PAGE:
Like every single Lamborghini that’s gone before it, the Huracán is about excess and extravagance. In spite of the fact that its basic design has been around for more than six years it remains as visually arresting as it ever was: a missile with razor-sharp edges, a slightly cab-forward design, a long, slanting windscreen that melds almost imperceptibly into the sloping bonnet and a stance that hugs the ground like a vacuum cleaner – though the facelifted Evo also has a new front splitter and revised rear-end aero that create even more downforce. With its electrically operated canvas roof retracted (it disappears into the rear deck in just 17 seconds), the Spyder looks even more dramatic than its coupe sibling – and as Lamborghinis have always been cars to be seen in as much as to be seen, that’s probably just as it should be. It also goes without saying that the Huracán is available in a rainbow of dazzling colours, so you’re on everyone’s radar all of the time.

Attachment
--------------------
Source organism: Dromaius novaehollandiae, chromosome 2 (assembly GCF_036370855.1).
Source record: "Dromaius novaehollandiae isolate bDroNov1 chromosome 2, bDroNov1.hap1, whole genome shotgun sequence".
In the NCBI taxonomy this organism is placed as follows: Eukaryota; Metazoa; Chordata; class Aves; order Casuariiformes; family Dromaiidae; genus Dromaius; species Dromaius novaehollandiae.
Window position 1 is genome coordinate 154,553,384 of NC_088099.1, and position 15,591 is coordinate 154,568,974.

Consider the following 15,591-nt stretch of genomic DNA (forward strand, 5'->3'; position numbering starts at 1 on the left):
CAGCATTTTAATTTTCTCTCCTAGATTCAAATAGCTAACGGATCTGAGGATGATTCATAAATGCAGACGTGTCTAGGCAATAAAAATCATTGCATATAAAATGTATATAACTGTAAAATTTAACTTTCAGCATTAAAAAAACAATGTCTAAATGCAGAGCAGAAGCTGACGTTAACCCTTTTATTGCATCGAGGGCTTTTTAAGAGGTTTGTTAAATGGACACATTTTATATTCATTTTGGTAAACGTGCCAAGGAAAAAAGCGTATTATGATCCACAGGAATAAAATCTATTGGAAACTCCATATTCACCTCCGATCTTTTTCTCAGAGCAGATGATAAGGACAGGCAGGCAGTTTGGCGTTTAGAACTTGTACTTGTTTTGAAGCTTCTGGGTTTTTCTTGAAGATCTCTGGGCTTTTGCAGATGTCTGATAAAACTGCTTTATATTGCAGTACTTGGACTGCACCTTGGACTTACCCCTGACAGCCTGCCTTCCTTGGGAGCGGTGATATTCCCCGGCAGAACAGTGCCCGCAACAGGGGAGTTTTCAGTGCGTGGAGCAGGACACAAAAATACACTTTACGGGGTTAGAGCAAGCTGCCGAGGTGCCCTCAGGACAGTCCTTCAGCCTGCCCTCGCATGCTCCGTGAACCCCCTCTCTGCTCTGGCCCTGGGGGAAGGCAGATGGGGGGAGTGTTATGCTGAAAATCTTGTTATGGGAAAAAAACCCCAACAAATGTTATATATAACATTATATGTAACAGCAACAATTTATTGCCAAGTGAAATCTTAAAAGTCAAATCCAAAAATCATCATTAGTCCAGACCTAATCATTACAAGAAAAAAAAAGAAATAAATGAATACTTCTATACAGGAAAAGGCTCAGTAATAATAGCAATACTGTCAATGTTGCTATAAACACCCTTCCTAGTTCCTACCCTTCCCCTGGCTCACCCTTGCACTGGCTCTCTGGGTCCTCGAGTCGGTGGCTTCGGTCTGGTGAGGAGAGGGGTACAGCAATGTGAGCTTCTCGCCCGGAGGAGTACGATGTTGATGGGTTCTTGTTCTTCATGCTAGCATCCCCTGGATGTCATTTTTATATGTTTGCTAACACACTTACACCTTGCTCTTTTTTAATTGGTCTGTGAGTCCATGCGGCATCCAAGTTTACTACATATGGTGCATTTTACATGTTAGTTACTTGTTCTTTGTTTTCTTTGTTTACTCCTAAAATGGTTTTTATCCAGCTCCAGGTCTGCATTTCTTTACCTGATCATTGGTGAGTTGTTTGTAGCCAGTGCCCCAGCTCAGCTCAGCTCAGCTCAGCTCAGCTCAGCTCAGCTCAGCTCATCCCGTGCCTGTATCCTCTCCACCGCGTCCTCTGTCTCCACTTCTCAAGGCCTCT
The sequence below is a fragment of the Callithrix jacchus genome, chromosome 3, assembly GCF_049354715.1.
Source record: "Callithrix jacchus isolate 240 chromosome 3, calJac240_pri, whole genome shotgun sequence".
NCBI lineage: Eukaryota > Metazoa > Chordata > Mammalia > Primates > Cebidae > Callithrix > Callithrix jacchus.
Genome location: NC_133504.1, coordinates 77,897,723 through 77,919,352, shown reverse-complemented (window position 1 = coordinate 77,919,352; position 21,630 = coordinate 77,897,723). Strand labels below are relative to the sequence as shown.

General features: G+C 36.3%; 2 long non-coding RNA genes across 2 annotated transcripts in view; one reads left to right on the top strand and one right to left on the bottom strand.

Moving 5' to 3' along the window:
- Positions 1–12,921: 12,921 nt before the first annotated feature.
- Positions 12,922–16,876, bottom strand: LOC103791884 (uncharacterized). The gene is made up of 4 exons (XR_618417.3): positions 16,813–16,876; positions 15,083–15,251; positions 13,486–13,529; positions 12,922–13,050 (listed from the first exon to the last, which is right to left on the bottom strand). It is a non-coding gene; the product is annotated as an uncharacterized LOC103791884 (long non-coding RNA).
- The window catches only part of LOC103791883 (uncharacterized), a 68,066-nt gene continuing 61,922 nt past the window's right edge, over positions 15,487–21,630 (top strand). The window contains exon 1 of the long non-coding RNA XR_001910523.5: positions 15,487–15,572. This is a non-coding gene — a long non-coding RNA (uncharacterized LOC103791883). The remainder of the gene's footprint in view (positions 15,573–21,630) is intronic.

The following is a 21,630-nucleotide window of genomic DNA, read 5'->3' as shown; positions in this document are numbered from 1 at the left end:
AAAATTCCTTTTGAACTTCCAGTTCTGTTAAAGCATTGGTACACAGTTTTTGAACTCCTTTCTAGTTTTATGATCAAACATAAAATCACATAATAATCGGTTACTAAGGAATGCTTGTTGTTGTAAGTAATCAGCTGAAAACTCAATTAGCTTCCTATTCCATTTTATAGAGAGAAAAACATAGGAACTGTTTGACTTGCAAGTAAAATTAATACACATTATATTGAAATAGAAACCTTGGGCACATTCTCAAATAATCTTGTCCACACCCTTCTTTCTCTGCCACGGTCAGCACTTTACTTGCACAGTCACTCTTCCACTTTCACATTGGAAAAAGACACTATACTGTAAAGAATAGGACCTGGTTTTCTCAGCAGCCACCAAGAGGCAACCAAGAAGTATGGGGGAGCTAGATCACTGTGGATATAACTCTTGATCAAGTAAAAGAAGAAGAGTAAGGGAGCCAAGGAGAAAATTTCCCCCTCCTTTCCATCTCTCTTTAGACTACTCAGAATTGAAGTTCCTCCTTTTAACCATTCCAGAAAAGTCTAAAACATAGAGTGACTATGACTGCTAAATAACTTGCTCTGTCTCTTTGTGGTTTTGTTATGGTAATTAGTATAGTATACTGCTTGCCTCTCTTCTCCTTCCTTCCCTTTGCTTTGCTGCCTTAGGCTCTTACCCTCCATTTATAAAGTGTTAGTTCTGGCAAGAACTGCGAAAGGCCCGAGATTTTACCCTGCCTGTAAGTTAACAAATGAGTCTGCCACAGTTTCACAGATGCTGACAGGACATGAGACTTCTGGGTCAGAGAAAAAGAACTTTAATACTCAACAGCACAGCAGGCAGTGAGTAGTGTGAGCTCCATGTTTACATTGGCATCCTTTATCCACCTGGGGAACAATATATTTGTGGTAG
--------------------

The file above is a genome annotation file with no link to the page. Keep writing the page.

Beneath the skin, the Evo is just as outrageously extreme as its exterior. Unlike the competition, it eschews turbocharging in favour of a wonderfully traditional, naturally aspirated 5.2-litre V10 engine. This can rev well beyond 8,000rpm and, while doing so, creates sufficient racket to wake an entire neighbourhood. Although giving away almost 100 horses to the likes of McLaren’s 720S or Ferrari’s F8 Tributo, the Lambo’s 631bhp and 599Nm (the latter available at a knee-trembling 6,500rpm) are still sufficient to dispense with the 0-100km/h dash in 3.1 seconds and provide a top speed in the region of 325, with the combination of immediate throttle response and a blindingly fastchanging seven-speed gearbox making hard acceleration as joyous – and cacophonous – as it’s utterly thrilling. And of course the noise provides another compelling reason to rev the engine to the max.